31 Days of Halloween, Day 9 – The kids are NOT alright. It’s KILLER KID WEEK!
Countdown to Halloween:
Killer Kid Week
Wake Wood (2011)
While a quick glance at the plot synopsis might remind one of Pet Sematary, Wake Wood, has more in common with Don’t Look Now and the (original … obviously) Wicker Man. A surprisingly violent opening, in which a young couples’ little girl is mauled to death by a dog (!), sets the stage for what you’d expect to be far more heavy-handed and brutal a movie than what actually follows.
The guilt-plagued veterinarian father and his ceaselessly grieving wife move away from the scene of their gruesome loss to a waaaaay out-of-the-way rural community where the townsfolk seem to live a simple, pleasant life despite that suspiciously wicker-man look in their eyes.
While they try to blend with their new surroundings, Mom hears it suggested that someone in this quaint little village can bring the recently dead temporarily back to life. It’s supposed to create an opportunity for families and loved-ones to savor a few more days — 3 to be exact – and say one last proper good-bye. It truly does “take a village” to keep a secret this big and when the grieving mother actually gets an eyeful of evidence that this is more than a local legend, she becomes hell-bent on getting her daughter back, despite possible consequences. (Dun-dun-duuuuuhn!)
To their credit the suspicious villagers may actually have some sort of magical and wonderful gift that would be better fodder for fantasy than horror if not for the dumbass out-of-towners who bust in and break what I’m guessing are ancient rules. It appears that in most cases, their bring-em-back-alive parties go off without a hitch. The whole town gathers to watch a once dead person emerge from a recently dead person (– which could have been shot better, as it happens.) There’s no Pet Sematary-esque “soured ground,” or sinister motives behind the townies who perform the ritual. As long as you follow the rules (Dun-dun-duuuuuhn!), you get a loved one back for a bittersweet three-day reunion. But there ARE rules and that’s when the killer kid part of the story kicks in. So desperate to see their daughter, the parents lie about how long she’s been dead and buried because, evidently, if it’s beyond a few weeks, this is NOT a ritual you want performed. For several reasons.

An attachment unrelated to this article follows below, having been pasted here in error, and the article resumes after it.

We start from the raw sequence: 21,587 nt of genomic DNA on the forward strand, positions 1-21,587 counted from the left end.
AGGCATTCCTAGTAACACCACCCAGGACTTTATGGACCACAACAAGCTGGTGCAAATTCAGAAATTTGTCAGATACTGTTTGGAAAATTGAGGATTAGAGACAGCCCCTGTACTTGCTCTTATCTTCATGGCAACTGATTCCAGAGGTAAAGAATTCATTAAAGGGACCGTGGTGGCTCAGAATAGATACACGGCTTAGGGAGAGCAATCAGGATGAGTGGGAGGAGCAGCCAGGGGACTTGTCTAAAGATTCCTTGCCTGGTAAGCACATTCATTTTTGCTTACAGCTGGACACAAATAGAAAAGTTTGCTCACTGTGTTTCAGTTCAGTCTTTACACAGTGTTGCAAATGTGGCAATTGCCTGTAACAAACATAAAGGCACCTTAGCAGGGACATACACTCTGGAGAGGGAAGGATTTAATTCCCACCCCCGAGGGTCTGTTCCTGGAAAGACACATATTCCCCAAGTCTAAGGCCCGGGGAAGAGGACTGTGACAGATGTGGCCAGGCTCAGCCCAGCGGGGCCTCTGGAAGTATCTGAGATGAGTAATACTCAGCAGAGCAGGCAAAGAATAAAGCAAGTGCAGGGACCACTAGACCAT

At first, their bright-eyed little Lazarus is exactly as they remember her; restored to her pre-mauling state and as cute and precocious as ever. It’s all pancake breakfasts, picnics and playtime. But as you may have guessed, bringing your child back to life might make pesky ol’ “rules” seem more than a little cruel.
When it’s time to lead their little darling back to the grave, the parents resist, hoping to leave town with her. Also a mistake, because the longer little Alice stays out of the ground, the more devious and sadistically driven she seems to become.
Wake Wood is not wholly satisfying for many reasons, the first of which being that it’s not all that scary. There are some palpable moments of tension and suspense but a fairly conventional final act keep WW from being a great new Hammer studios classic rather than just a better-than-average horror movie.
However, there is a lot to admire in Wake Wood. I especially enjoyed that the townspeople are not evil as you’d expect – just secretive. Also some early scenes of a drugstore encounter with a confused resurrected teen girl make for a subtly chilly way to introduce your movie’s premise. Overall though, Wake Wood doesn’t live up to the expectations set by the name Hammer and its own first half. It’s worth your time if you’re a horror fan but don’t expect to be wowed. It’s an easy watch, but also derivative and surprisingly forgettable.
The performances are all top-notch, but the characters are underdeveloped. Eva Birthistle (who’s dealt with fucked-up kids once before in 2008’s The Children) almost sells the crazy in a way you can at least pity if not completely understand. You sympathize with their loss and attempt to relate to their desire to raise dead Alice, but have to consider that they must be a little bonkers. Would your average parent agree to a ritual that involves digging up their daughter’s decomposed body so strangers can perform a very goopy, ethically confused resurrection ritual — of questionable origin — on their single offspring’s fresh-from-the-crypt corpse? I have a cat. I have no idea.
**1/2 (out of four)